Breaking it Down by Speed Williams – June 2023
Currently I’m in Corpus Christi for the WCRA Rodeo. This is a great opportunity to possibly win some big paychecks. In the WCRA you can nominate an event, like a rodeo or jackpot on their app, and if the event isn’t listed you can request it by submitting a flyer.
Last year Dale Davis asked why Gabe and I hadn’t nominated any of the rodeos we were going to. He gave me the info and said the books for Northside closed the next Monday and if we won enough points, we could qualify for one of the Major Rodeos of the Triple Crown, like at Corpus. The Triple Crown of Rodeo is a series of annual major rodeo events which includes an annual bonus that will pay $1 million to any one athlete or collection of athletes who win first place in any three consecutive WCRA Major Rodeos.
At each one they take 48 contestants, and take half of them to the Major Rodeo. This is our second year and we made the top 24 again. Last year I missed for Gabe. This year I hung it on one pretty fast but the steer didn’t handle and Gabe missed. These are great rodeos and I’m able to go with my son and talk about the different situations he will face. Rodeoing with him takes me through a lot of different emotions. There’s always pressure to give your heeler a good shot. You always feel bad when you don’t, but when it’s your child, it’s more intense.
I quit rodeoing to raise my kids and was able to make a living creating videos on speedroping.com when my kids were small. I was able to share my thoughts and theories of kids using short ropes and trying to eliminate mistakes. I feel blessed that now my son craves roping and has a burning desire for something we do every day. I feel this is one of my bigger accomplishments… of not making him sour or not wanting to rope. I tell parents all the time kids have to have fun. It has to be enjoyable and be a challenge at the same time.
We’ll be going to some of the amateur rodeos this summer. I hope to instill some things in him that can last him a lifetime. I want him to learn about how to prepare and give him the best opportunity to be successful. I want him to learn how to take care of his sponsors and the people who support him. Without that, I don’t think I’d be where I am today. I wouldn’t have accomplished near what I have without that help.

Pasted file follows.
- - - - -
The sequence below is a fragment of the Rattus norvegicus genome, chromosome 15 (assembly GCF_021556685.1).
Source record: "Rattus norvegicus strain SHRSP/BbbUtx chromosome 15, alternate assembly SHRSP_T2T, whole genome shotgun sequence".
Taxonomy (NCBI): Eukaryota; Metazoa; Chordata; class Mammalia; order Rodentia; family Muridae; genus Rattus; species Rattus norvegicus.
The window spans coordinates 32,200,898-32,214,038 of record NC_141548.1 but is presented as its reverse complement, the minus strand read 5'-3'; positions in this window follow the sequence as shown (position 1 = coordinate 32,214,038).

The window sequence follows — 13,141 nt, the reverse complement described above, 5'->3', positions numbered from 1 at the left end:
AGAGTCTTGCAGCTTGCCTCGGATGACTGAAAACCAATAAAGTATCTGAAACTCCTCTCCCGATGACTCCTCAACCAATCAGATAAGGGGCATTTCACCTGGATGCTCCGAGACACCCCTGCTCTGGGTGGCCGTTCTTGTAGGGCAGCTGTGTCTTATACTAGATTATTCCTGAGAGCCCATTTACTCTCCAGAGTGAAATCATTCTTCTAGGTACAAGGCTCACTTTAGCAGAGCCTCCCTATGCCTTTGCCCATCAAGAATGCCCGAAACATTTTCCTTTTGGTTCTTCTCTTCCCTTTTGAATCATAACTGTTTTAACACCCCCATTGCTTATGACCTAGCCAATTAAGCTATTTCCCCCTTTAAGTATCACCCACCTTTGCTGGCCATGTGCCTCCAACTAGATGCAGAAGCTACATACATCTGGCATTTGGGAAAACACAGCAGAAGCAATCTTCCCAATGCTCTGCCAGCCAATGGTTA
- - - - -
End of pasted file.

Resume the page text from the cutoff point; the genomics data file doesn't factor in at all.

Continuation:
I want to take my hat off to all the parents who haul their kids up and down the road. There is a lot of work and effort that happens behind the scenes for kids to participate in this sport. I know what it takes to be successful; and it requires a lot of preparation and hard work.
Every day I’m thankful my kids chose to do something I can help them with, and time will tell what they’ll be able to accomplish. There’s a lot that goes into being successful, like having horse power and knowing how to keep those horses working, especially when you’re on the road and unable to practice.
They will need to master the mental game, especially when things are not going good. That’s when you back in the box and work from fundamentals and your preparation from home. You have to have the confidence to be able to lie to yourself and believe that you did well on the last steer you ran. It’s detrimental to dwell on a bad run. It’s important to watch the video and try and understand what happened, but then let it go. Things happen fast in our sport and there’s no benefit to second-guessing yourself. Mastering confidence, whether real or imagined is crucial.
What’s new with me: Smarty has taken over production of the Speed Trainers. They have inventory now and you will probably be seeing them at events. We’re working on videos that show how to use the Speed Trainer. You will learn to use your left hand and your legs correctly. The Speed Trainer has been invaluable for teaching my children and clients how to ride their horses correctly. Once they master the drills, where they don’t use reins for balance, and their legs to hang on with, the progress is amazing. Without constant pressure on the reins, horses work better without having to use bigger bridles.